A woman wearing a cream colored, well worn, terry bathrobe and slippers came to the door.  After a short conversation with the man, she went back into her home, leaving the front door ajar.  She soon reappeared pulling a telephone attached to a long cord onto her front porch.  The man signaled me to come closer, and told me that I could use the woman’s phone.  I thanked her for her kindness, and dialed my parents’ home number.  As I dialed, I glanced at the poor woman.  She was now smoking a cigarette.  I could see that she was missing some of her front teeth.  Her appearance made me sad.  It made me feel guilty for what I had, and what she had not.  We came from two different worlds, though we lived only twenty minutes apart by car.  She probably didn’t even own a car.  This woman did not know me from Adam, and yet was kind to me, a total stranger.

With help on the way, I walked back to my car, holding my dog under one arm and clutching my purse tightly under the other.  I quickly scanned the street, looking for the gentleman who had procured the use of the phone for me, but he was nowhere to be found.  Astonished, confused and ever so grateful, I climbed back into my little, orange car and thanked God for this mysterious stranger.  On this day, I learned firsthand, “One should never judge a book by its cover.”

If you enjoyed this angel story and would like to read more, you may enjoy “God Messaging…Will You Accept His Friend Request?”  Please check it out.  May God send you His angels to guide you in all of your ways.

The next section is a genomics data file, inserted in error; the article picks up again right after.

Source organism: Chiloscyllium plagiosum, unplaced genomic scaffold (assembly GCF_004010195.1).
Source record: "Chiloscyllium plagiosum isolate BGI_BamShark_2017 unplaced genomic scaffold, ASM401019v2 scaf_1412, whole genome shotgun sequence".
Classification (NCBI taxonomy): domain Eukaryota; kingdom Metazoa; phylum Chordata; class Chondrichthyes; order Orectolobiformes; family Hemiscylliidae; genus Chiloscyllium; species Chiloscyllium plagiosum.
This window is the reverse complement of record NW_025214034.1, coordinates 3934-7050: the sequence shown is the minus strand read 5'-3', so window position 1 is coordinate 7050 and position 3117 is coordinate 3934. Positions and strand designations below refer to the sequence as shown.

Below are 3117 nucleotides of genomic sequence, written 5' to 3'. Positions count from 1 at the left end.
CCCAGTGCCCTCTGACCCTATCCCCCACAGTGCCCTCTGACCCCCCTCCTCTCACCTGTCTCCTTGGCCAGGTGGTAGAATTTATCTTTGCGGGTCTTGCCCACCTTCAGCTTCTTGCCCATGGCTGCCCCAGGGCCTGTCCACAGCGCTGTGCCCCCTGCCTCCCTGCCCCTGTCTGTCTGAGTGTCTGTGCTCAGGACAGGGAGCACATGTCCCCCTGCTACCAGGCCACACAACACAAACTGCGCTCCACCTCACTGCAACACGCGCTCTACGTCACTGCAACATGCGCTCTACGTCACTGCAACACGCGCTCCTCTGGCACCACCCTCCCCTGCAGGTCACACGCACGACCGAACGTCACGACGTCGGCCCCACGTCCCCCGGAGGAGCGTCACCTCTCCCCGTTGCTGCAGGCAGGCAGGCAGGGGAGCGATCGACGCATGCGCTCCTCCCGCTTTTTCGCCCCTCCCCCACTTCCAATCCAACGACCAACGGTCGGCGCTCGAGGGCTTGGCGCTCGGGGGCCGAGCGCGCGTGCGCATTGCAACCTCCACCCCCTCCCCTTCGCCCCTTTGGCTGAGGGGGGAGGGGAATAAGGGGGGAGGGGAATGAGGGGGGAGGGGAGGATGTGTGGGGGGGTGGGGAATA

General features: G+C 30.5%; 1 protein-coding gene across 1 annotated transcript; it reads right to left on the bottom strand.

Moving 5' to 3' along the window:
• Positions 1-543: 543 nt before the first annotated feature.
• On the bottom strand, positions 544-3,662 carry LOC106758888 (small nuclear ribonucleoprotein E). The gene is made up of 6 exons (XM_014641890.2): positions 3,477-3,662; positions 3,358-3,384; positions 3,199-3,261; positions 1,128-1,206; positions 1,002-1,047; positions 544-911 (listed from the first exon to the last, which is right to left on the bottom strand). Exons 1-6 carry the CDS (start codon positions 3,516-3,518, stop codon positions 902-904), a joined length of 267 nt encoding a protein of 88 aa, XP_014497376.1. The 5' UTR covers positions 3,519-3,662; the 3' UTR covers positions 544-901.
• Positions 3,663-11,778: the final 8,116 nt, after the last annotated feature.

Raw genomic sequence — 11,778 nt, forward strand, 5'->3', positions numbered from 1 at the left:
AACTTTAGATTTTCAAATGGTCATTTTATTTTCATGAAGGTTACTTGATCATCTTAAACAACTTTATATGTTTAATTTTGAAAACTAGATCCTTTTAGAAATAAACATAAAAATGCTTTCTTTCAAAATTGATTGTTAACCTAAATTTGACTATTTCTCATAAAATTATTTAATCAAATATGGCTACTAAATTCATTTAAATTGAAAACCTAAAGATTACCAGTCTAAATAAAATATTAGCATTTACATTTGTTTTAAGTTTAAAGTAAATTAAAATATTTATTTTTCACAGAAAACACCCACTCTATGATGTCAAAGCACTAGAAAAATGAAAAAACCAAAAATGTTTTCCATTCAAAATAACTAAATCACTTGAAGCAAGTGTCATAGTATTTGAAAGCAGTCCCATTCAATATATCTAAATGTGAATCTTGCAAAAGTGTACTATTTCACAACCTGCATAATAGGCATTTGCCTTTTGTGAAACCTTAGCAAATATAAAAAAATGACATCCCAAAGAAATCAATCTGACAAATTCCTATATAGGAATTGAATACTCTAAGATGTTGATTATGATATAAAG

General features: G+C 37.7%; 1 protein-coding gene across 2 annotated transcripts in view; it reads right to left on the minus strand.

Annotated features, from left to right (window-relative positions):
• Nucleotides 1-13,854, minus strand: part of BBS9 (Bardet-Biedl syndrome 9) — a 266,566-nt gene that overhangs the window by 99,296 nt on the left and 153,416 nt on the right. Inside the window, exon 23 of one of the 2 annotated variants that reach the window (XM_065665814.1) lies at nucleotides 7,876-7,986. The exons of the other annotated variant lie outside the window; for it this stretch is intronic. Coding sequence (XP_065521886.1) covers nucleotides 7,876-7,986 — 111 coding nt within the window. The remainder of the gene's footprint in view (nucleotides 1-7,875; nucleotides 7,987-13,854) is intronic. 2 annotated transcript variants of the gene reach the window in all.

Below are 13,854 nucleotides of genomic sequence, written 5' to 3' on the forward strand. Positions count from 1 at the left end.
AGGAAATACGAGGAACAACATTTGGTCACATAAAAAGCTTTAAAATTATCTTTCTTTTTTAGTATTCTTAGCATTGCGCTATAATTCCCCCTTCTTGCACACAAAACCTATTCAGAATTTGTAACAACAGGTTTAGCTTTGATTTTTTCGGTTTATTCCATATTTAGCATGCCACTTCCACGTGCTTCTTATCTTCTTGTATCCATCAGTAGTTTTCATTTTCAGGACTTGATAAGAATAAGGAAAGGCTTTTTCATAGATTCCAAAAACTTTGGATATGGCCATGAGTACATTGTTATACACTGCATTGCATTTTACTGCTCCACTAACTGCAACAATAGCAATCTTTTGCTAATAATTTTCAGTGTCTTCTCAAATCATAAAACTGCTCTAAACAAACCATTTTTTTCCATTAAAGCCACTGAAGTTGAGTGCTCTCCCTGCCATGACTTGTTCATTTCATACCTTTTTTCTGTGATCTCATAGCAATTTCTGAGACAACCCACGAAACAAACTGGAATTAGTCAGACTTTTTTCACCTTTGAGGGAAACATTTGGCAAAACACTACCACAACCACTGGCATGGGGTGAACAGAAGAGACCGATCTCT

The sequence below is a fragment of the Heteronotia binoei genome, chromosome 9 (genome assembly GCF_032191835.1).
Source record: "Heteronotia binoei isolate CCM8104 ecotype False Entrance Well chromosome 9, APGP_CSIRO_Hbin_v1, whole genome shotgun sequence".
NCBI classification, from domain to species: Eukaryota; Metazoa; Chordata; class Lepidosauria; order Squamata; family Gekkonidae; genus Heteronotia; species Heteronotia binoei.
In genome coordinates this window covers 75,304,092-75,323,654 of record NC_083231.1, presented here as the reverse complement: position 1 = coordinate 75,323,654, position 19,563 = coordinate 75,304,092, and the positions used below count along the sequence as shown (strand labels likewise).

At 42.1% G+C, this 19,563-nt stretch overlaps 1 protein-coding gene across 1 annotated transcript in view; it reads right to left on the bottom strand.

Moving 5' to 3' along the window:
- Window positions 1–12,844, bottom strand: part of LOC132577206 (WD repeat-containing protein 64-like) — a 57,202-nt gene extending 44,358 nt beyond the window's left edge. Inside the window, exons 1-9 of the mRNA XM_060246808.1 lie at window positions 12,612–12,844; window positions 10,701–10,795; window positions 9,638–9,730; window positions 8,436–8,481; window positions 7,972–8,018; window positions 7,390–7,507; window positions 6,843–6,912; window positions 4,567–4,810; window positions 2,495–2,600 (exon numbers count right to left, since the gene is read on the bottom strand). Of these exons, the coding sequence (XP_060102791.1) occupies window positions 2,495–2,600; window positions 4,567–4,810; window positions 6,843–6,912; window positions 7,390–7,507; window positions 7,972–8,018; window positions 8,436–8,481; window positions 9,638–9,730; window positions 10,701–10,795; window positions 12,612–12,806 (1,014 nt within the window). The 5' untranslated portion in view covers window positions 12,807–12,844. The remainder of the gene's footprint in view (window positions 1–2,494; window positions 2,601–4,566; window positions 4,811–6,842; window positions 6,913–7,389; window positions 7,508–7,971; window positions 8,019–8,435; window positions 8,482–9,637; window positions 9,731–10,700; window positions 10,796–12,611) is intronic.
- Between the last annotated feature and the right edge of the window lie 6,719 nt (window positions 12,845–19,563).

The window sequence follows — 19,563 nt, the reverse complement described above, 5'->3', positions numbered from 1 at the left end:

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About danardoyle

I am a Catholic, working wife and mother. I have three children ages 7, 14 and 21. I am extremely busy, as you can imagine. I aim each and every day to put God first in my life, to teach my children the Faith, to be a supportive spouse, keep the house in order, and do my job outside of the home well, too. That's an impossible task - without Divine intervention! Here, I hope to share my triumphs and struggles with other working moms in the same boat. I will share the tools I have discovered to making it all work - most days!
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3 Responses to A Story for the Feast of the Archangels

  1. Sue Elvis says:

    Dana,

    I love your story! I thought I recognised it from your book.

    “I’m going to die,” I thought to myself- I can just imagine you sitting there in your hot car!

    One of my sons was born on this feast day. And when my daughter was in the convent, she took the name Gabriel as her religious name. A couple of special connections to the Archangels.

    God bless!

  2. I love this story Dana. We truely do have guardian angels that appear for but a moment in time and disapear as soon as we turn to tell them thank you. Angels don’t like to be thanked. They are too humble. They want all the credit and glory to go to the Lord. Praise God for his angels!